Thursday, June 19, 2008

Getting It Right: Matt Kinnaman on School Choice

Genuine school choice: Imagine that

By Matt Kinnaman

Gov. Deval Patrick calls his education agenda the "Readiness Project," and there's no doubt that today's students need every advantage to achieve readiness for success in an age of rapid technological innovation.

Here's the upside: With an active political imagination and some rarely-displayed political courage, school reform can be truly revolutionary. It's exciting to imagine what the future of education might look like.

But are Gov. Patrick and the Democrats on Beacon Hill truly interested in this, or are they more interested in keeping peace with the teachers' unions? One sure way to test their political appetite for genuine education innovation is to engage them in an easy imagination exercise. Here goes...

Imagine a government program that achieves more than 90 percent satisfaction among its participants and delivers benefits predominantly to minorities and the poor. Imagine that the most direct beneficiaries are children. In addition, imagine that the benefits include proficiency in math, science and literature, augmented by enhanced opportunities for character development and the fulfillment of personal potential in an environment normally reserved for the financially well off but now accessible to low-income families.

Imagine that the parents in these families are overjoyed at the success their children are experiencing through this program.

Now, imagine the politicians with jurisdiction over this program killing it. Whose side would you be on? Would you stand with the low-income and minority parents and their children, or would you stand with the politicians and the lobbyists who influence them?

It ought to be easy for Gov. Patrick and the Massachusetts Legislature to take a stand, because in real life, it's not just an imagination game. It's precisely what is playing out in Washington D.C., and its lessons are applicable here in Massachusetts and across the nation.

Here's the background: In 2004, the then-Republican Congress approved the Opportunity Scholarship Program for students in Washington D.C., home to some of the worst performing schools in the United States. The program was passed with the support of leading Democrats in D.C. city government, and it provides scholarships of up to $7,500 to families who then use the funds for tuition at private schools of their choice. It has been outstandingly popular among those without the financial ability to choose better schools for their children.

In 2007-2008, almost 2,000 students were enrolled in the Opportunity Scholarship Program. Their average family income, $22,736, is a thin gasp above the federal poverty level for a family of four. For these recipients, vouchers have been a lifeline to a brighter future. Success stories are numerous.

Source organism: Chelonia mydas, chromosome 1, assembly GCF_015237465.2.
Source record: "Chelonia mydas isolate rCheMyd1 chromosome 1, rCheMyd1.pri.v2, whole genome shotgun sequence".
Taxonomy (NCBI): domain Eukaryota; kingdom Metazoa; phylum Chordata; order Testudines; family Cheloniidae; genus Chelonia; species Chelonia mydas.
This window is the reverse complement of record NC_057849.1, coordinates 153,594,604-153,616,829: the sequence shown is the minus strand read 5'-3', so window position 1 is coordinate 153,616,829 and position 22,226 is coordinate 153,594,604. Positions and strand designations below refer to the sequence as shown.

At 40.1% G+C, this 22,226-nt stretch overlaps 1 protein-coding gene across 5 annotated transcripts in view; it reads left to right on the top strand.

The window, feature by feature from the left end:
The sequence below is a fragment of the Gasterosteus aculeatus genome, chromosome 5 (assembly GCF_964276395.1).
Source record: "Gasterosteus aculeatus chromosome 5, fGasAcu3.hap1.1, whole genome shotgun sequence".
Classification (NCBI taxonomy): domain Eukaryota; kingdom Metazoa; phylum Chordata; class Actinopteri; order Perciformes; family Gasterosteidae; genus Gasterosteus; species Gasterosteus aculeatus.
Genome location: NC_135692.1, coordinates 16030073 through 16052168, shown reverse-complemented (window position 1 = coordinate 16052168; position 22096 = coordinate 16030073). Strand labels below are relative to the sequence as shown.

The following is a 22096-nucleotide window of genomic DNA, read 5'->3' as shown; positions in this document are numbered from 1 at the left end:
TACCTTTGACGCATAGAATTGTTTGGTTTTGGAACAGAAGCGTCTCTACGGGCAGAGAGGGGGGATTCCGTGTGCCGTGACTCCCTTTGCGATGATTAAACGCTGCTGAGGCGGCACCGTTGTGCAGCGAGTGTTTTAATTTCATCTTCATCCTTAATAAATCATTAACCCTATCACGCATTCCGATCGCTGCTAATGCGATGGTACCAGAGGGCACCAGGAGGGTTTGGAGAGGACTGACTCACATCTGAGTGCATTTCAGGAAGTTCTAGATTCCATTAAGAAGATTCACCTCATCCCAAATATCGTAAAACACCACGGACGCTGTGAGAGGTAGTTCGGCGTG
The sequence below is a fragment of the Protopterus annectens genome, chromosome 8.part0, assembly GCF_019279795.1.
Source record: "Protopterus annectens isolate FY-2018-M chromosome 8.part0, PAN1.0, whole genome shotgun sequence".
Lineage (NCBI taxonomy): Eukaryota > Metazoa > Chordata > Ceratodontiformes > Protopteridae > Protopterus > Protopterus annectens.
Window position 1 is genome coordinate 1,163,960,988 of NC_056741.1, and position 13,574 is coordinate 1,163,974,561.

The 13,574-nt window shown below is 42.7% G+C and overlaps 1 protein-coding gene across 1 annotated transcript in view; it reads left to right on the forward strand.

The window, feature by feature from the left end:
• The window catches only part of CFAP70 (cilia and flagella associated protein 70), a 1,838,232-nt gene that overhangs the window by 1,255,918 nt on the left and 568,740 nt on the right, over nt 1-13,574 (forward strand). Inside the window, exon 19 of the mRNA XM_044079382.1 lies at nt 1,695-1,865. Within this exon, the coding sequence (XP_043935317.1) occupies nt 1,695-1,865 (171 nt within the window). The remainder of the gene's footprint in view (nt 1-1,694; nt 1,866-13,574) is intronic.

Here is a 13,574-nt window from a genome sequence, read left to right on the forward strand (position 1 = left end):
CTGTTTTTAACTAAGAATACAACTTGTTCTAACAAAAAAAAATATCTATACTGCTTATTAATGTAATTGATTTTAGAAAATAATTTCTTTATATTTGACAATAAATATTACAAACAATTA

It changed the world for Wendy Cunningham and her daughter Jordan. Jordan now attends the private Georgetown Day School and will study this summer at two colleges before completing her last year of high school. Having seen the effects of genuine school choice in her daughter's life, Wendy Cunningham said, "Other people should have the same opportunity and choices."

Ironically, members of Congress who would never allow their own children to attend Washington D.C.'s public schools are now telling the poor parents of D.C. that the Opportunity Scholarship Program will be axed. Why?

Not because of cost overruns. The entire annual cost of the program equals 1.5 hours of budget expenditures at the leviathan Department of Education. Not because of poor performance. The recipients—the parents and their children—are thrilled with the results. Not because of lack of demand. Hopeful parents with big dreams for their children clamor to get in.

Then why discontinue the program? Could it be that the National Education Association, the nation's largest teachers' union and one of the most politically powerful special interests in history, isn't really about educational effectiveness after all, and that the Democrat Congress is in the pockets of the NEA?

As Gov. Patrick and the overwhelming Democrat majority in the Massachusetts Legislature debate the future of education, they might learn from the shameless hypocrisy on display in Washington, where members of Congress prohibit their poor constituents from enjoying the educational privileges these legislators reserve for themselves.

The message for Gov. Patrick and Beacon Hill? Don't stop at incremental reforms. Instead, pursue true readiness for excellence. Remove all caps on charter schools. Embrace vouchers. Encourage home-schooling. Empower parents with maximum educational options by making them the effective owners of every educational dollar in a free market.

Taking these bold steps will refute an otherwise inescapable conclusion: that the liberal commitment to pro-choice ideology doesn't extend to educational choice for low-income and minority families.

Matt Kinnaman's column appears every Thursday in the Transcript.